Imagine that you and your family have decided to adopt a pet alligator. First you would find out a little about alligators, then you’d visit ReptileFinder online to look at photos and pick the cutest one, and finally you’d bring the little dickens home.
Soon the alligator would start exhibiting her normal behaviors. She would slip into the goldfish pond in your garden and wreak havoc (pretend you have a goldfish pond). She would hide under the couch to take a nap, ripping the underside of the upholstery with her pointy back. She would open her huge mouth, holding it wide in a toothy threat display because you approached her too fast. The sight of her gaping, massive jaws would probably scare the you-know-what out of you.
Obviously you would not say to yourself, “This is a naughty alligator! I need to learn how to discipline her!” You would think, “Well, duh. Alligators need to do alligator things. I had better get a kiddie pool, a raised platform underneath which she can nap, and, to put her at ease, I need to learn to move differently around her.”
But it is not so obvious with a dog who appears to be naughty. Why not? It is because, unlike with an alligator, or for that matter literally any other animal on earth, the natural histories of dogs and humans are specially intertwined. Some scientists would even say humans and dogs have co-evolved. We “get” each other in ways that no other human/non-human pair understands each other. We have emotions in common and enjoy many of the same things. Dogs can read our body language and facial expressions, and even anticipate and fulfill our needs. It’s not your imagination.
However, we tend not to return the favor by trying to understand what our dogs are feeling and what they’re trying to tell us. Why? Because we are in charge, so we don’t trouble ourselves with it. We generally consider dogs’ needs and opinions less valuable than ours. When you think about it, that is a pretty arrogant attitude (some would call it “speciesist”). That’s not the kind of person most of us want to be. Golden Rule and all, if you see what I mean.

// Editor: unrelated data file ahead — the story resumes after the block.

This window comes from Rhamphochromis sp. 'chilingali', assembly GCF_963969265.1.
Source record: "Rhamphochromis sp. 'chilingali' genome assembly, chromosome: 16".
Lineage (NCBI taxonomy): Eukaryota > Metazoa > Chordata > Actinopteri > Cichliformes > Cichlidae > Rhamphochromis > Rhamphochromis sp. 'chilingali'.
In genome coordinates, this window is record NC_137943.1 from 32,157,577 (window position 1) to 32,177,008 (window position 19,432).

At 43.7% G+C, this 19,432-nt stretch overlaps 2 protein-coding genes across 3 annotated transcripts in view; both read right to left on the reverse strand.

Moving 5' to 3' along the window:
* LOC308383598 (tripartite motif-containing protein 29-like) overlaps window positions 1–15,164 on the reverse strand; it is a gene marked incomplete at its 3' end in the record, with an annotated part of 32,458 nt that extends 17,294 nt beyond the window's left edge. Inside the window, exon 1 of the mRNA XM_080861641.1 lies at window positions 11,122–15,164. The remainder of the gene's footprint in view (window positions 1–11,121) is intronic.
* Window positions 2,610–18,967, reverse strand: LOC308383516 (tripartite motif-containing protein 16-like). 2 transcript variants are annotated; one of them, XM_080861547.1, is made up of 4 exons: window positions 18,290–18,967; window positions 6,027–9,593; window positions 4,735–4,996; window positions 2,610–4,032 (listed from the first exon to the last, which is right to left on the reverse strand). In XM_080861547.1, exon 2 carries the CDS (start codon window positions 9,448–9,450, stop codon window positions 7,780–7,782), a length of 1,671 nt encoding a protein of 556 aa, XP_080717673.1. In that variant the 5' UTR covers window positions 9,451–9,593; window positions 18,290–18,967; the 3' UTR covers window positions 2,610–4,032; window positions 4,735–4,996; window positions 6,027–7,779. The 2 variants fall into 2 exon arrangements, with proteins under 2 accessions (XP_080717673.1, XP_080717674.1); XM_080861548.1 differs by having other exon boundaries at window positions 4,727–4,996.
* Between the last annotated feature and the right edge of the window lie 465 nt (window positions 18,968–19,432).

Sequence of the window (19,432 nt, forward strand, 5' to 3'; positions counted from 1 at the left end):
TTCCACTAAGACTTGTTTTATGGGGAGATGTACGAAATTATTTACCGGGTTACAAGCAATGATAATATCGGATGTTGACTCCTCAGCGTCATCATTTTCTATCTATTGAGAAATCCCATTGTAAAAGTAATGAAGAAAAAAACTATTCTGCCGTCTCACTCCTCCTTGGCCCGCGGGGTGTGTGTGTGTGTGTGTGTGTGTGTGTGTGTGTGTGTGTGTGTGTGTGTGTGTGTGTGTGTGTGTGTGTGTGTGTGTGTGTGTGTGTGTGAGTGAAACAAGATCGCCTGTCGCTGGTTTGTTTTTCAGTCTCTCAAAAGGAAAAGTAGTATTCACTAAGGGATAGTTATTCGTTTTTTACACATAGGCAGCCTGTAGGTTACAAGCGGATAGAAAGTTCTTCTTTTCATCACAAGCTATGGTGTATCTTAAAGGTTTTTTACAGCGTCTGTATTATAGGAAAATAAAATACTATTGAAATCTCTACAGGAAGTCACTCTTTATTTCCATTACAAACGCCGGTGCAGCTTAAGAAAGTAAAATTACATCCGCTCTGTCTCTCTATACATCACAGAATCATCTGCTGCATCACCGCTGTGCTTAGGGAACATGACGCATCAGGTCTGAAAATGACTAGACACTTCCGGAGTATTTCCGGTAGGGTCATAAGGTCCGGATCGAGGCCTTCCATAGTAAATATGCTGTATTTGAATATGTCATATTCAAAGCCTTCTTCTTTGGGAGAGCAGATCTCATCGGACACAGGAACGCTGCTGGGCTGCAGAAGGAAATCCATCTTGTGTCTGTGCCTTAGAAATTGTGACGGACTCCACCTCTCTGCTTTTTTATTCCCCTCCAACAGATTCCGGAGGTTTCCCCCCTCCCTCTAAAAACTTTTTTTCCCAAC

Honestly, there is no harm in giving your puppy the same consideration you would an alligator. It might even teach you and your kids something about yourselves, and about how we treat those who are similar yet different from us.
Granted, it is not always easy to live with another species. I don’t blame you one bit if at times you get emotional with your puppy, or try to explain to her the rules in the way that makes sense only to a human, or feel like she should know better. We all get sucked into that, partly because of how much we have in common with dogs. The connection we have with dogs is downright amazing, but it is no wonder the lines get blurry about what we expect they should automatically know. We have given them the role of family member, fashion accessory, disposable project, worker, best friend, menu item, hero, and hat trim, just to name a few. It’s confusing, to be sure. They are so like us, and at the same time we could do a lot better job of understanding and respecting our differences.
Perhaps we could meet our dogs halfway. If we make even a tiny effort to see things from their point of view, to learn to read their body language and meet their needs, I think we’ll be pleasantly surprised at how much more harmonious life can be. We may even learn a thing or two from them.
Oh and the alligator thing was just a made-up analogy. I really doubt it is a good idea (or, you know, legal) to live with one.